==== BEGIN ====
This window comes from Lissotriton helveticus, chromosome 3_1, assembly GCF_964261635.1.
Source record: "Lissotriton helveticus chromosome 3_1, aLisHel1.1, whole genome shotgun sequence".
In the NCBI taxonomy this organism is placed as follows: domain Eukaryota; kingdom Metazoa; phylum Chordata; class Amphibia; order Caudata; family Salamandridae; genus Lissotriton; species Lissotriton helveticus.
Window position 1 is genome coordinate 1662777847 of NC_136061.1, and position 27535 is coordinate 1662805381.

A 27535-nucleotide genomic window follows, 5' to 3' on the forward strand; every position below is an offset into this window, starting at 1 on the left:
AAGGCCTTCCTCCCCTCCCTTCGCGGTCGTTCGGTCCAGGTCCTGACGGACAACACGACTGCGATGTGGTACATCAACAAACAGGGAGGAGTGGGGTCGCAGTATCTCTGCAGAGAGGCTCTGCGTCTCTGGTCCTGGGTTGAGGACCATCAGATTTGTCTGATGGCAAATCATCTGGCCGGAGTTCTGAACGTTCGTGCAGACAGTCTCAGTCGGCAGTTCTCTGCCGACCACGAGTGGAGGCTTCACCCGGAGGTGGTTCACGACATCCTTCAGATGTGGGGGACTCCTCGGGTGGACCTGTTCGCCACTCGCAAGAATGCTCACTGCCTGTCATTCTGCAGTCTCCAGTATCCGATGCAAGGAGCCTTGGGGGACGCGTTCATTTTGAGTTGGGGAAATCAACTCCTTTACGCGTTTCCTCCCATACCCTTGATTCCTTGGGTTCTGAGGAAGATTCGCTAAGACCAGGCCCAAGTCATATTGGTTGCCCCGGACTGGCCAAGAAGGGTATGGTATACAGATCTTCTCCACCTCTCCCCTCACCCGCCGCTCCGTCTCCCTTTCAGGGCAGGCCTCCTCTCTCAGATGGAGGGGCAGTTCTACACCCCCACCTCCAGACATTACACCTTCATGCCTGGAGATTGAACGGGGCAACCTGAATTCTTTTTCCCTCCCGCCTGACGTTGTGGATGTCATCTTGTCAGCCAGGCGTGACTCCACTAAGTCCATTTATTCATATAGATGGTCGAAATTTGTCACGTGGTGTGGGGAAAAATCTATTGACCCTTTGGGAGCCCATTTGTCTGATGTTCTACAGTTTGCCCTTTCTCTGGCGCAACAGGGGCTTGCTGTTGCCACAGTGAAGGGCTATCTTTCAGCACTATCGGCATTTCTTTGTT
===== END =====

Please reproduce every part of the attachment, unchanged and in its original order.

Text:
This window comes from Lissotriton helveticus, chromosome 3_1, assembly GCF_964261635.1.
Source record: "Lissotriton helveticus chromosome 3_1, aLisHel1.1, whole genome shotgun sequence".
In the NCBI taxonomy this organism is placed as follows: domain Eukaryota; kingdom Metazoa; phylum Chordata; class Amphibia; order Caudata; family Salamandridae; genus Lissotriton; species Lissotriton helveticus.
Window position 1 is genome coordinate 1662777847 of NC_136061.1, and position 27535 is coordinate 1662805381.

A 27535-nucleotide genomic window follows, 5' to 3' on the forward strand; every position below is an offset into this window, starting at 1 on the left:
AAGGCCTTCCTCCCCTCCCTTCGCGGTCGTTCGGTCCAGGTCCTGACGGACAACACGACTGCGATGTGGTACATCAACAAACAGGGAGGAGTGGGGTCGCAGTATCTCTGCAGAGAGGCTCTGCGTCTCTGGTCCTGGGTTGAGGACCATCAGATTTGTCTGATGGCAAATCATCTGGCCGGAGTTCTGAACGTTCGTGCAGACAGTCTCAGTCGGCAGTTCTCTGCCGACCACGAGTGGAGGCTTCACCCGGAGGTGGTTCACGACATCCTTCAGATGTGGGGGACTCCTCGGGTGGACCTGTTCGCCACTCGCAAGAATGCTCACTGCCTGTCATTCTGCAGTCTCCAGTATCCGATGCAAGGAGCCTTGGGGGACGCGTTCATTTTGAGTTGGGGAAATCAACTCCTTTACGCGTTTCCTCCCATACCCTTGATTCCTTGGGTTCTGAGGAAGATTCGCTAAGACCAGGCCCAAGTCATATTGGTTGCCCCGGACTGGCCAAGAAGGGTATGGTATACAGATCTTCTCCACCTCTCCCCTCACCCGCCGCTCCGTCTCCCTTTCAGGGCAGGCCTCCTCTCTCAGATGGAGGGGCAGTTCTACACCCCCACCTCCAGACATTACACCTTCATGCCTGGAGATTGAACGGGGCAACCTGAATTCTTTTTCCCTCCCGCCTGACGTTGTGGATGTCATCTTGTCAGCCAGGCGTGACTCCACTAAGTCCATTTATTCATATAGATGGTCGAAATTTGTCACGTGGTGTGGGGAAAAATCTATTGACCCTTTGGGAGCCCATTTGTCTGATGTTCTACAGTTTGCCCTTTCTCTGGCGCAACAGGGGCTTGCTGTTGCCACAGTGAAGGGCTATCTTTCAGCACTATCGGCATTTCTTTGTT